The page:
If we accept the word time as meaning the number of separate steps in each stride of a pace, we may describe the walk as one of four time, the limbs moving one after another consecutively.

Commencing, for instance, with the left fore-leg, the movements will be in the following order: - 1, left fore; 2, right hind; 3, right fore; 4, left hind. Or, as frequently happens with the horse which has no military predilection for leading off with the left fore, but commences with any leg, according to convenience, suppose him to commence with the left hind-limb, the sequence will be - 1, left hind; 2, left fore; 3, right hind; 4, right fore. Each foot follows the one which precedes it in something like half the time it takes to make one step.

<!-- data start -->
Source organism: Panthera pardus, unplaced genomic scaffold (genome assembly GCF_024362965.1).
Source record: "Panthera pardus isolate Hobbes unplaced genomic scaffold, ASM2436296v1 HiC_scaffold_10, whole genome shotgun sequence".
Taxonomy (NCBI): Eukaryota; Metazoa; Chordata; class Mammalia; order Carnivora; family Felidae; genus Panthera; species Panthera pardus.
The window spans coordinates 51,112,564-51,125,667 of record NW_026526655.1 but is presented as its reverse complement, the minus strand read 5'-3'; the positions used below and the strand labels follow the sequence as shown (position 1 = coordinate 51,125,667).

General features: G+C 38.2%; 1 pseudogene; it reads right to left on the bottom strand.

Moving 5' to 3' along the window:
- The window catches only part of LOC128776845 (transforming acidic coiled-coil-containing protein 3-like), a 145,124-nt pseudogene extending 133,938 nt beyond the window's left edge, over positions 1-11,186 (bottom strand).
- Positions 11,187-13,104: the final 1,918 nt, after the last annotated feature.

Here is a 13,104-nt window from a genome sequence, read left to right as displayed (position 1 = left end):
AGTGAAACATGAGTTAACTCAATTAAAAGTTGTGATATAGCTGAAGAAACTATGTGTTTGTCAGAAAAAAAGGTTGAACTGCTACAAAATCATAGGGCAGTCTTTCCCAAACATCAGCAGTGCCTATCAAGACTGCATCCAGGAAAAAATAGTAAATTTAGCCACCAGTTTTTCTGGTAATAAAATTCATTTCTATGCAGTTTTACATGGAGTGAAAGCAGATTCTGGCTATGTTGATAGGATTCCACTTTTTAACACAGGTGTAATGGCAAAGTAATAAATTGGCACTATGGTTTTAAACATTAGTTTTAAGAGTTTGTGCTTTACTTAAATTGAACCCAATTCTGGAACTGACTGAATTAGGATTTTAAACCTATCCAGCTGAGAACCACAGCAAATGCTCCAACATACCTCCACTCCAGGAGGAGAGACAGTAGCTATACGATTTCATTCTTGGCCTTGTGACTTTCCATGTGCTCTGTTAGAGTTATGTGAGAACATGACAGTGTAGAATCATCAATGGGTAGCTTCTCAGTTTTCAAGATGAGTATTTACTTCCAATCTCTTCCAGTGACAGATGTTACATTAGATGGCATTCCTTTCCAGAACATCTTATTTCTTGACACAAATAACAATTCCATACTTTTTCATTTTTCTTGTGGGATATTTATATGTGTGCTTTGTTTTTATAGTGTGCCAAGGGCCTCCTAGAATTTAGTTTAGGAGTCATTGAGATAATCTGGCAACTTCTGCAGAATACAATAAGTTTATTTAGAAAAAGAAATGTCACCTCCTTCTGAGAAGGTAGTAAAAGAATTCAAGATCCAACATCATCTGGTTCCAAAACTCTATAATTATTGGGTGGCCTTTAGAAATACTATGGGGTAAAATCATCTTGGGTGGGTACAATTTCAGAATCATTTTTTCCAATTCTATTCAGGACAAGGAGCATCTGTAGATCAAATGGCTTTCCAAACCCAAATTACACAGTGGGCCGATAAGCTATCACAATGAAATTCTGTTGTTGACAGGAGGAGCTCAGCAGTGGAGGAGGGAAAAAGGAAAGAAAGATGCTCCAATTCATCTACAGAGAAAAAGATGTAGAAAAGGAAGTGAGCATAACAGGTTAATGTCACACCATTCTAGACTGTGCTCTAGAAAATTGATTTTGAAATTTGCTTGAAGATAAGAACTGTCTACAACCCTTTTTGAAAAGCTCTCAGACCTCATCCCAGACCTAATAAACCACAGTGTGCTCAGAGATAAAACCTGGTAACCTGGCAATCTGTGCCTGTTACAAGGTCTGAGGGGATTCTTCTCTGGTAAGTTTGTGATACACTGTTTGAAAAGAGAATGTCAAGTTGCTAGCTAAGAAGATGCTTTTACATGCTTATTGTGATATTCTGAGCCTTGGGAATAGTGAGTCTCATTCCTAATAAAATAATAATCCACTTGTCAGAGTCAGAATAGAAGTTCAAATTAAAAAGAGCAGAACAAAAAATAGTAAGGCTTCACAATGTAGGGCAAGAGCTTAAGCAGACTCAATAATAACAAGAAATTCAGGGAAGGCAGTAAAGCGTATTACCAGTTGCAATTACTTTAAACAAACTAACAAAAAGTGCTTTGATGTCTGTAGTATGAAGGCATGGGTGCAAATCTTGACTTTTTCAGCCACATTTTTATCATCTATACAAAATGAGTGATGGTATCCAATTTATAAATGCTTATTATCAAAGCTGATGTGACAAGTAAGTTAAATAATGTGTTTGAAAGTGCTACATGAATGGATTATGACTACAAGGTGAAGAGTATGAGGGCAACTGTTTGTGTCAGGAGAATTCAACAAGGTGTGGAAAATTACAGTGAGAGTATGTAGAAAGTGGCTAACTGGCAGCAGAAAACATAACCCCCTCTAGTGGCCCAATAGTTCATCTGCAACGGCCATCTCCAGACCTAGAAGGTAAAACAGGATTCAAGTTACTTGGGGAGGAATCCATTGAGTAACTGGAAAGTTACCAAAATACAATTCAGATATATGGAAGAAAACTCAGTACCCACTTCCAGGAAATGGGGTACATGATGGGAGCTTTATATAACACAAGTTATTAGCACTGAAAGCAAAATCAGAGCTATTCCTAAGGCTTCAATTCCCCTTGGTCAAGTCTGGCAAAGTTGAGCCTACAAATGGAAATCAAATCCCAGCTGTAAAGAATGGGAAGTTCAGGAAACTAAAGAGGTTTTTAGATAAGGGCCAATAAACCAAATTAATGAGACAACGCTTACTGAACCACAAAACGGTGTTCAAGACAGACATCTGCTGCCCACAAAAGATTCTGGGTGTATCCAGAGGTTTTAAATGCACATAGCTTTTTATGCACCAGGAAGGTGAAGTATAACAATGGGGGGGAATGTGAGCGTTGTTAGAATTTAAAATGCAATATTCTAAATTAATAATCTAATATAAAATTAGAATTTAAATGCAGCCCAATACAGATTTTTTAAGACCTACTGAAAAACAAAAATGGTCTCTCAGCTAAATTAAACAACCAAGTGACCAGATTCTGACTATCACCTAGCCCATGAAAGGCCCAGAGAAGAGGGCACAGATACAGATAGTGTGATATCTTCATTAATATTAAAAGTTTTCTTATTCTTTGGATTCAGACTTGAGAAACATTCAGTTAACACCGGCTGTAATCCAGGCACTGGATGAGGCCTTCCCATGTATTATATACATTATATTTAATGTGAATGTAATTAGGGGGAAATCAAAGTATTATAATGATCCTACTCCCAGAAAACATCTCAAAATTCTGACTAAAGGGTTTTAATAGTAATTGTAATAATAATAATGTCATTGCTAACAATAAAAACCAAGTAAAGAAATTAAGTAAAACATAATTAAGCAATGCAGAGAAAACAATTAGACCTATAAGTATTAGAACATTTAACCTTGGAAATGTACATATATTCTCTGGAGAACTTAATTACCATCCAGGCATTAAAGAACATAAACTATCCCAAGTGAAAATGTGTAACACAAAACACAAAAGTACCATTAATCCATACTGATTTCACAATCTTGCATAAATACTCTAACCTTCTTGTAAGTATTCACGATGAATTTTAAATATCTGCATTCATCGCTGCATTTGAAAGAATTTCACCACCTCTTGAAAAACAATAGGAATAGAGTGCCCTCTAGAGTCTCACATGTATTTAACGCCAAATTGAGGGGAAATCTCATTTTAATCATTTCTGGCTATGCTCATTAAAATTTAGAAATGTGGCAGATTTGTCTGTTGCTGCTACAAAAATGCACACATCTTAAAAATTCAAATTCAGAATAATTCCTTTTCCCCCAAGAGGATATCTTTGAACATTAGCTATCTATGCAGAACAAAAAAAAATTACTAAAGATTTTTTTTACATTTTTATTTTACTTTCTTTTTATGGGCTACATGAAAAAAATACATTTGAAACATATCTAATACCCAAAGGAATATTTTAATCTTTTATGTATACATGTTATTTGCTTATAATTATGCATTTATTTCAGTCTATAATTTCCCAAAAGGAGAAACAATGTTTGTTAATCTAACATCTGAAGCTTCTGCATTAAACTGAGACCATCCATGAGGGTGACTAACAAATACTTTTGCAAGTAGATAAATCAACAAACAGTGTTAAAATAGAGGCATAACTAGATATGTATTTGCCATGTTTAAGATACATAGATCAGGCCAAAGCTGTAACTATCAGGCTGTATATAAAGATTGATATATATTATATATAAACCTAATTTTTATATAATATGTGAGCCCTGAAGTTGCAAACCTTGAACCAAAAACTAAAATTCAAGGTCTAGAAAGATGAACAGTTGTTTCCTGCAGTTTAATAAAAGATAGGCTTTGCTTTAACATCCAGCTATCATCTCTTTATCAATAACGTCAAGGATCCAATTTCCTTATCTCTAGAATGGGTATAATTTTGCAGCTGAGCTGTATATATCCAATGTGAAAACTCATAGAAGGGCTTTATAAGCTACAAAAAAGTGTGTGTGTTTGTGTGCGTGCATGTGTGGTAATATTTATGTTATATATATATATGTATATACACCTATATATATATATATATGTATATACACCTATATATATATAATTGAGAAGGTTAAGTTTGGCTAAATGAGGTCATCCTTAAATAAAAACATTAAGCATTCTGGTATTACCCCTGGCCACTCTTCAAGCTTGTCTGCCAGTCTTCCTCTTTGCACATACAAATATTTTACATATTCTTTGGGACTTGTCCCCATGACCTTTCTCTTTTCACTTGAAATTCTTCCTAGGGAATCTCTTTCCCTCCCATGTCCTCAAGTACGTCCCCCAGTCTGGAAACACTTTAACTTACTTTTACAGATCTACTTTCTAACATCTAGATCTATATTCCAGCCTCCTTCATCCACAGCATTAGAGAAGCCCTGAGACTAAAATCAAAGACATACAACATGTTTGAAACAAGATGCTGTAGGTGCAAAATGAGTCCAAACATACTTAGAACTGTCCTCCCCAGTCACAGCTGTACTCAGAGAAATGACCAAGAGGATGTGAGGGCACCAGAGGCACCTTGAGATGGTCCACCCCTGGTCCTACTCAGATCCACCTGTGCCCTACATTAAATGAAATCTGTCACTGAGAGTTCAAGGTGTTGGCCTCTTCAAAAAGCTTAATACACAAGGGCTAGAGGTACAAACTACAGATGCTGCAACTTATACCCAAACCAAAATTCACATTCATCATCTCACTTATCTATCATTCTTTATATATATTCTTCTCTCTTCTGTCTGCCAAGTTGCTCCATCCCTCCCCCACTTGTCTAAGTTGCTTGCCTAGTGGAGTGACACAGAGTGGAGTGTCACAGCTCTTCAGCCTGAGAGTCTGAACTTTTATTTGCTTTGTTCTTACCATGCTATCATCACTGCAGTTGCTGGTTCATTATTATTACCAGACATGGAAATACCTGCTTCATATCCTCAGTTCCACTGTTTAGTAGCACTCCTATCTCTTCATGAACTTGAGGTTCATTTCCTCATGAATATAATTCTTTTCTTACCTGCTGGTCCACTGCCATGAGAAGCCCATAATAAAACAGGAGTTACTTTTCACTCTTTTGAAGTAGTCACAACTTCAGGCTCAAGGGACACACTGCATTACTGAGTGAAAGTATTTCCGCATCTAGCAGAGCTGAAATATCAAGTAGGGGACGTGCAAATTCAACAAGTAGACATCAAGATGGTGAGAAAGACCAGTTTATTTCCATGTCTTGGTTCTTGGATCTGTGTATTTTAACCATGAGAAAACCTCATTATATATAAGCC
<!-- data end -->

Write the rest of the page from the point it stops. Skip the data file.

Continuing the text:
As a result of these movements, the order in which the body is supported by the several limbs is as follows: - 1, right pair; 2, right diagonals; 3, left pair; 4, left diagonals (Plate LVII).



The lower row of figures shows, from right to left, the various positions of the left fore-foot in its forward movement.

[From Animals in Motion, published by Chapman & Hall. Copyright 1887 by Eadweard Muybridge.]